Lastly, I personally experience God’s love and patience in my own life. I do not think God asks or expects instant transformation, but true to the way the universe seems to be hard wired, I experience God to be most patient with me. While I do hold open the times where I believe people do encounter a real Damascus experience, I also believe these are rare times and God’s most common way of working in the world is gentle and gradual.

If one seeks solely after a transformational experience it often leads them to believe in a coercive and domineering God who controls everything. This will also be reflected in our own lives and will affect the way we treat others. We will tend to be less patient, a little more harsh, will see things as black and white and will push others to see things they same way,  and will often pressure people toward a transformational or conversion experience.

If we understand and experience God’s slow, formational work in the world and in our own lives, this will be reflected in the way we treat others. We will tend to have more patience, more love, and will be less domineering because this is how we understand God’s work in the world. Rather than pushing for a conversion experience, we can be aware that God is always working, everywhere, through a slow, gentle process.

Above all, trust in the slow work of God. We are quite naturally impatient in everything to reach the end without delay. We should like to skip the intermediate stages. We are impatient of being on the way to something unknown, something new. And yet it is the law of all progress that it is made by passing through some stages of instability – and that it may take a very long time. 

– Pierre Teilhard de Chardin

 

What is the Bible?

It is my belief that many of the divisions and debates within the Christian community can be funneled down to one simple question.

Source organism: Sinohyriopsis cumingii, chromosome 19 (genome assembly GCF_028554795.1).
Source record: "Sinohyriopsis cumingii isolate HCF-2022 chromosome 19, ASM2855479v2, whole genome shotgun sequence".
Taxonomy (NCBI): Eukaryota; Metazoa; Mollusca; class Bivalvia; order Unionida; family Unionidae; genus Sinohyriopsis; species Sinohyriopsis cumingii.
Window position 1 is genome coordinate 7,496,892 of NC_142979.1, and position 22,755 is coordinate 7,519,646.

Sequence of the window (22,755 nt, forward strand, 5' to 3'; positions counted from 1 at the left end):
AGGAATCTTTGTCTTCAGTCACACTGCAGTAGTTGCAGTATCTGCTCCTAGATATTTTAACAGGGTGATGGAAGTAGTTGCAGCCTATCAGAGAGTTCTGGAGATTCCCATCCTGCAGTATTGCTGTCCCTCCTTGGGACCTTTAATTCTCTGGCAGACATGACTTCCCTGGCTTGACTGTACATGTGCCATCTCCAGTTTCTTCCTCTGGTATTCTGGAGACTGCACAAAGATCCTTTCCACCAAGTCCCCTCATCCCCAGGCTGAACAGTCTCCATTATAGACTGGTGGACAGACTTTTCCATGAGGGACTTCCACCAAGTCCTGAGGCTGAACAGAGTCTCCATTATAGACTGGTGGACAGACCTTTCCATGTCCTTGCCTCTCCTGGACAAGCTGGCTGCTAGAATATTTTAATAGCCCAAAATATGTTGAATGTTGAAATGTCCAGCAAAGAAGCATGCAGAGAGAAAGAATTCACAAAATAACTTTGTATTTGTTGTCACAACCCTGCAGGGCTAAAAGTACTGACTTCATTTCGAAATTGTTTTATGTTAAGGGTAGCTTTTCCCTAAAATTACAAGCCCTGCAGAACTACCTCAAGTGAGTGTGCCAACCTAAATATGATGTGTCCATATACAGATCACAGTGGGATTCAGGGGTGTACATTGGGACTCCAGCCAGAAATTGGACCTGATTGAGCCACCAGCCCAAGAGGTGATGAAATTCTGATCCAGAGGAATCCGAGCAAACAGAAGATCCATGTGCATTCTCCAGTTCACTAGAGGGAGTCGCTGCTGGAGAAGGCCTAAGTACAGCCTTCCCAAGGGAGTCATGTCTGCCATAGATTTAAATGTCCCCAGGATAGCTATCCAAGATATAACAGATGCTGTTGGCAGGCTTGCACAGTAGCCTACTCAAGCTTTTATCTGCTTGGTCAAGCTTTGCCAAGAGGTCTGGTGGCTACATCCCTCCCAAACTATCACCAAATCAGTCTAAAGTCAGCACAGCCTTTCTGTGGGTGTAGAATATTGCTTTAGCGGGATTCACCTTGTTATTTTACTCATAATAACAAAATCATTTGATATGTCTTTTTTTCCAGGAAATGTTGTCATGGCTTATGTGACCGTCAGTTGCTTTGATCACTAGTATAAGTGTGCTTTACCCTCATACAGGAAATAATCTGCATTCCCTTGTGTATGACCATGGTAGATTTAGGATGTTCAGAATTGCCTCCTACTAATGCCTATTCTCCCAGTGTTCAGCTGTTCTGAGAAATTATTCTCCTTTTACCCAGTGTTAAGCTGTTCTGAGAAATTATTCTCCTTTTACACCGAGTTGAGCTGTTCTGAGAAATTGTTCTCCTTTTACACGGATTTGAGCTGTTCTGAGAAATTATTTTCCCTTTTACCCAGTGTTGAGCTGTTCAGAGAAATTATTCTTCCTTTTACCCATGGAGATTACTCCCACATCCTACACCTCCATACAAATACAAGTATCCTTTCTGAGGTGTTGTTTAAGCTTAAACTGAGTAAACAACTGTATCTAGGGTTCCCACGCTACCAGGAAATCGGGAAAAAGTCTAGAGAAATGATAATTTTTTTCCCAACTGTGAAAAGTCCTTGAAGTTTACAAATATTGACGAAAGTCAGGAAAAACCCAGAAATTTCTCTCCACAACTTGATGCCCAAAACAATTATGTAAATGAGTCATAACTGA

What is the Bible?

God-Write-the-Bible

How one answers the question determines so many other things that it is important to take the time to consider this question.

In my experience, whenever I am in a discussion with someone who disagrees with me, I often find that it is rooted in a different way of answering this question. For example, many who argue in a literal six day creation most often believe the Bible to be inerrant, while those who believe in evolution view the Bible differently.

Most know this, but the Bible is not a book, it’s actually a collection of books written by well over 40 different authors (many of which we do not know of), and written well over the span of a millennia. This means that there are many different genre’s within including: myth, poetry, history, wisdom, narrative, parable, prose, and some really obscure stuff called apocolytpic literature found in Daniel and Revelation.

There are many ways to answer this question, but I think most of them can be placed into three primary categories – each one also as a wide spectrum within.

1. The Bible is the inerrant Word of God.

This is the view I grew up with, and because of this it is the one I am most familiar with. As I mentioned above, people with this view have many small nuances, but most who hold to this view would see the Bible as without error.

Where they do not agree is whether the Bible is without error in it’s current English, the original languages, or the original writings called autographs – it gets very slippery here because a large number of people hold that the original writings are inerrant, but we don’t have any of the original writings (what we have are copies of copies of copies of copies etc).

Now, when pressed on issues like grammar, punctuation, etc. these people tend to lean away from thinking all of these things are without error, but are rather mistakes made by humans as they copied these texts.